By the early 1960s, the Sino-Soviet alliance began to show signs of strain. Polemical battles were under way, and shortly these battles were beginning to split the international Communist movement. As the rift intensified during the Cultural Revolution (1966–76), Mao Zedong elevated the Soviet Union to the rank of social imperialists, while the Red Guards harassed the Soviet diplomatic staff, and border incidents reached a new height. Toward the end of the 1960s, policy makers in Washington, DC began to see an opportunity to serve America’s larger strategic interests by playing the “China card” against the Soviet Union. It was felt that reconciliation with Beijing could put Moscow on the defensive, escalate its military costs while lowering those of the United States, and force it to be more cooperative with Washington, DC.
In Taiwan, Chiang Kai-shek was resentful and uneasy as he watched the process of reconciliation and the normalization of relations between Washington and Beijing. A shifting international scenario unwittingly led Moscow and Taipei to explore ways of cooperation so as to maximize their respective strategic options. Among the many secret channels of communications was one that took place between Victor Louis, a KGB agent-cum-journalist, and James Wei, head of Taiwan’s government information bureau (whose diaries are among Hoover’s archival treasures), in the late 1960s and the early 1970s. These contacts illustrate how Chiang endeavored to collaborate with the Soviets, whom he had castigated for decades as the source of all evil in Asia, against their common Communist Chinese enemy in Beijing.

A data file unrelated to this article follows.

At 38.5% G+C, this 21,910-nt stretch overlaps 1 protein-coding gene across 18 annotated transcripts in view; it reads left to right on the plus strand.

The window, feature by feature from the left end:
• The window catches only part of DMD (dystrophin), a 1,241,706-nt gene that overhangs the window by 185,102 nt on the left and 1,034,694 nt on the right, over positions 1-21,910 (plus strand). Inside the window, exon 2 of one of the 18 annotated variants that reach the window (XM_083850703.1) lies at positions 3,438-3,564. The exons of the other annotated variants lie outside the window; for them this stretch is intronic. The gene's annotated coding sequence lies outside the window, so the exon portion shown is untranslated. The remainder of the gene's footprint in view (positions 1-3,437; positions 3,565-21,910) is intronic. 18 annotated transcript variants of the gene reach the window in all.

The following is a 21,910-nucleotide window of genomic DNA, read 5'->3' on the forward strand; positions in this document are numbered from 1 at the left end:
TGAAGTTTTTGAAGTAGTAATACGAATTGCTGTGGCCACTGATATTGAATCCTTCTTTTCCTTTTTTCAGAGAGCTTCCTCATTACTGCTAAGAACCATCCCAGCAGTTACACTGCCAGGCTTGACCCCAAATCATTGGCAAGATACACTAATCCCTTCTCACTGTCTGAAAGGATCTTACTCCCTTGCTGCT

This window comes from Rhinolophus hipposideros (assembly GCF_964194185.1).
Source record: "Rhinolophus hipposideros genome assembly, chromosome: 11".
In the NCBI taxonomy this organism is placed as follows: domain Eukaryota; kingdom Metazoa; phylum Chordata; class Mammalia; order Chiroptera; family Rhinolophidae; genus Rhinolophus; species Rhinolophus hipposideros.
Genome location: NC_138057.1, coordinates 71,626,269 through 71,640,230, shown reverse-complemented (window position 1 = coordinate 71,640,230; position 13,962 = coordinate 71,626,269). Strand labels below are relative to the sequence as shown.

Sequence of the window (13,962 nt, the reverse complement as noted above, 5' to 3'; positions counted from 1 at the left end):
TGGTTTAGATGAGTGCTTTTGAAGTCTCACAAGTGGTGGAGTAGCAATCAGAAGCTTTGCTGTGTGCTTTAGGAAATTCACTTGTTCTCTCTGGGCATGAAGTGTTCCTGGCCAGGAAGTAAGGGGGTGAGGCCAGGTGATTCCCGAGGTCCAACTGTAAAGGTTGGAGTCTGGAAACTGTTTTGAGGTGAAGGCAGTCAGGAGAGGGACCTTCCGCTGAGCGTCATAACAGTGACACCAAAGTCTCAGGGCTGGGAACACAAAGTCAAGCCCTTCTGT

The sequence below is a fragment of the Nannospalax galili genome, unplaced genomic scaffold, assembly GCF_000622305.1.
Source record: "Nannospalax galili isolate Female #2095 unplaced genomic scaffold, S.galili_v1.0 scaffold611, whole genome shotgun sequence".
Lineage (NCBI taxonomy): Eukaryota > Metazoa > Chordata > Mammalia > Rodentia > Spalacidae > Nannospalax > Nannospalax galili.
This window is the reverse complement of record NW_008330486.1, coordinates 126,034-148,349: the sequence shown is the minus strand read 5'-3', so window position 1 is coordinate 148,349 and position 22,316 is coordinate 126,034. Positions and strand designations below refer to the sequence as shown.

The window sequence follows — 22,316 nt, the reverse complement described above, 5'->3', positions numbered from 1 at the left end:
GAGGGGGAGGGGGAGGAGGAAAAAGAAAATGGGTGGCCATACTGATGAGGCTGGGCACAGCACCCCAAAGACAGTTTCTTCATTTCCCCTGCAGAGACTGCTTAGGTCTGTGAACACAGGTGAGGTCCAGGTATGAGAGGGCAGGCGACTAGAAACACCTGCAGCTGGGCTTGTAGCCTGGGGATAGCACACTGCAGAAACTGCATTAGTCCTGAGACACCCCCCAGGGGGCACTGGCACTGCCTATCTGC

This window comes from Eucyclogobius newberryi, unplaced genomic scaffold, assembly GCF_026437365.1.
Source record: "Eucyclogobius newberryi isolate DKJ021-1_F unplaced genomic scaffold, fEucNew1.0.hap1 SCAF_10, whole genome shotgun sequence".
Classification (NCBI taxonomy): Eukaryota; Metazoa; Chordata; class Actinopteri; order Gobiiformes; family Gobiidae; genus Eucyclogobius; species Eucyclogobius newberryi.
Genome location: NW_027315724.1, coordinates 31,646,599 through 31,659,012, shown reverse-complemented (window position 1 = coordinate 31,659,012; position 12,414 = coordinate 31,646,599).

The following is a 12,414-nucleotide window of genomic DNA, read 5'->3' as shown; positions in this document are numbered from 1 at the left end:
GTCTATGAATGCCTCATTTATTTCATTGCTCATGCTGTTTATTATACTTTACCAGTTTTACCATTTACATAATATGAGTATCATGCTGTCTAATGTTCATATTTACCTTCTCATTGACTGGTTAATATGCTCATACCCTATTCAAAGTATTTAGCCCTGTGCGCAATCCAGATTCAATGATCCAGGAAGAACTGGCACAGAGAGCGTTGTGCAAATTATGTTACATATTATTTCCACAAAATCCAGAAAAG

The personal papers of Feng-en Sung, a recent acquisition by the Hoover Archives, shed further insights into the extent to which Taipei and Moscow sought to exploit the deteriorating Sino-Soviet relationship and create a de facto alliance to meet their ultimate goal of toppling Mao Zedong’s rule on the Chinese mainland. As chief of the Berlin office of Taiwan’s government information bureau, between 1969 and 1972, Sung engaged in over fifty secret meetings with Boris Pakhomov, his counterpart from the Russian news agency TASS. The Soviets were so eager to acquire information on Mao’s China that they proposed joint intelligence ventures between Moscow and Taipei in West Germany, Hong Kong, and elsewhere. The Kremlin was anxious to know the game-plan of Chiang Kai-shek and his son Chiang Ching-kuo, the de facto leader of the Taiwanese government since the 1970s, vis-à-vis a rapidly shifting US policy toward China. Taipei, on the other hand, carefully weighed the feasibility of closer ties with the Soviets, who might be useful in filling Taiwan’s defense requirements, offsetting the impact of a Sino-US rapprochement and preventing the Chinese Communists from taking over the island with military force. The secret contact in Berlin gradually faded after 1973, although rumors continued to float around about Soviet-Taiwanese flirtations throughout the 1970s and the early 1980s.
The Feng-en Sung Papers contain photos, writings, correspondences, and over one hundred pages of minutes of meetings between Sung and Pakhomov in Berlin. They complement what the Hoover Archives already has about Taiwan’s “Soviet Option” and help to advance our knowledge about the complicated history of the Cold War.
Hsiao-ting Lin is a research fellow and curator of the Modern China collection at the Hoover Institution, for which he collects material on China and Taiwan, as well as China-related materials in other East Asian countries.